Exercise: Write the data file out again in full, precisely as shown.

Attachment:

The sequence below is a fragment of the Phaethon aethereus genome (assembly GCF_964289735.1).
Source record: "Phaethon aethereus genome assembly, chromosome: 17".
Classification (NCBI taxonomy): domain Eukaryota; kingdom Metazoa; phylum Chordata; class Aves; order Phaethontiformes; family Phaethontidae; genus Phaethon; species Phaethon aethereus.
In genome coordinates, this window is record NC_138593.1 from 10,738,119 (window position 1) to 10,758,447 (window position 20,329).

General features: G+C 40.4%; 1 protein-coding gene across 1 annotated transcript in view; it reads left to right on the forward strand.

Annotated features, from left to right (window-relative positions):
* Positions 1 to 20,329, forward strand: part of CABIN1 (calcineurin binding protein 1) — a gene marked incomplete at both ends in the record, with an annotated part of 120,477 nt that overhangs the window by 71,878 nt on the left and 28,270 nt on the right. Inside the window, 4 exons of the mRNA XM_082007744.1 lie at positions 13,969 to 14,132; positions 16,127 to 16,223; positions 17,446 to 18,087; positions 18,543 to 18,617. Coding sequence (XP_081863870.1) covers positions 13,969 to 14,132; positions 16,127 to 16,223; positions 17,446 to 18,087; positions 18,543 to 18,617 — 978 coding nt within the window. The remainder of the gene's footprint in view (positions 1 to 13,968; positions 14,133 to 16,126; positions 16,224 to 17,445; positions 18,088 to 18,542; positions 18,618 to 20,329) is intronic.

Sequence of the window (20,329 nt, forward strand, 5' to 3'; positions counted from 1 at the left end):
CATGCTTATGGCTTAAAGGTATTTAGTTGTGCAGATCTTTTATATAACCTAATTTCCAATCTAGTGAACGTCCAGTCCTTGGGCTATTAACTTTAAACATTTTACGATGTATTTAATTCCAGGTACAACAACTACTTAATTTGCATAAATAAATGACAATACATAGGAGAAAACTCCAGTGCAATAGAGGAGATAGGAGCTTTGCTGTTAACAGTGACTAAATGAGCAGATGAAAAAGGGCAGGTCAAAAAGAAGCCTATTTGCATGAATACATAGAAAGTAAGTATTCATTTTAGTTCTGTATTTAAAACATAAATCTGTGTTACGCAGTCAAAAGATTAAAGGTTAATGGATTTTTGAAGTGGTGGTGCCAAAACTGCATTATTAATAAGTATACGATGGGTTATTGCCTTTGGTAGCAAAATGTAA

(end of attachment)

The sequence below is a fragment of the Phaethon aethereus genome (assembly GCF_964289735.1).
Source record: "Phaethon aethereus genome assembly, chromosome: 17".
Classification (NCBI taxonomy): domain Eukaryota; kingdom Metazoa; phylum Chordata; class Aves; order Phaethontiformes; family Phaethontidae; genus Phaethon; species Phaethon aethereus.
In genome coordinates, this window is record NC_138593.1 from 10,738,119 (window position 1) to 10,758,447 (window position 20,329).

General features: G+C 40.4%; 1 protein-coding gene across 1 annotated transcript in view; it reads left to right on the forward strand.

Annotated features, from left to right (window-relative positions):
* Positions 1 to 20,329, forward strand: part of CABIN1 (calcineurin binding protein 1) — a gene marked incomplete at both ends in the record, with an annotated part of 120,477 nt that overhangs the window by 71,878 nt on the left and 28,270 nt on the right. Inside the window, 4 exons of the mRNA XM_082007744.1 lie at positions 13,969 to 14,132; positions 16,127 to 16,223; positions 17,446 to 18,087; positions 18,543 to 18,617. Coding sequence (XP_081863870.1) covers positions 13,969 to 14,132; positions 16,127 to 16,223; positions 17,446 to 18,087; positions 18,543 to 18,617 — 978 coding nt within the window. The remainder of the gene's footprint in view (positions 1 to 13,968; positions 14,133 to 16,126; positions 16,224 to 17,445; positions 18,088 to 18,542; positions 18,618 to 20,329) is intronic.

Sequence of the window (20,329 nt, forward strand, 5' to 3'; positions counted from 1 at the left end):
CATGCTTATGGCTTAAAGGTATTTAGTTGTGCAGATCTTTTATATAACCTAATTTCCAATCTAGTGAACGTCCAGTCCTTGGGCTATTAACTTTAAACATTTTACGATGTATTTAATTCCAGGTACAACAACTACTTAATTTGCATAAATAAATGACAATACATAGGAGAAAACTCCAGTGCAATAGAGGAGATAGGAGCTTTGCTGTTAACAGTGACTAAATGAGCAGATGAAAAAGGGCAGGTCAAAAAGAAGCCTATTTGCATGAATACATAGAAAGTAAGTATTCATTTTAGTTCTGTATTTAAAACATAAATCTGTGTTACGCAGTCAAAAGATTAAAGGTTAATGGATTTTTGAAGTGGTGGTGCCAAAACTGCATTATTAATAAGTATACGATGGGTTATTGCCTTTGGTAGCAAAATGTAA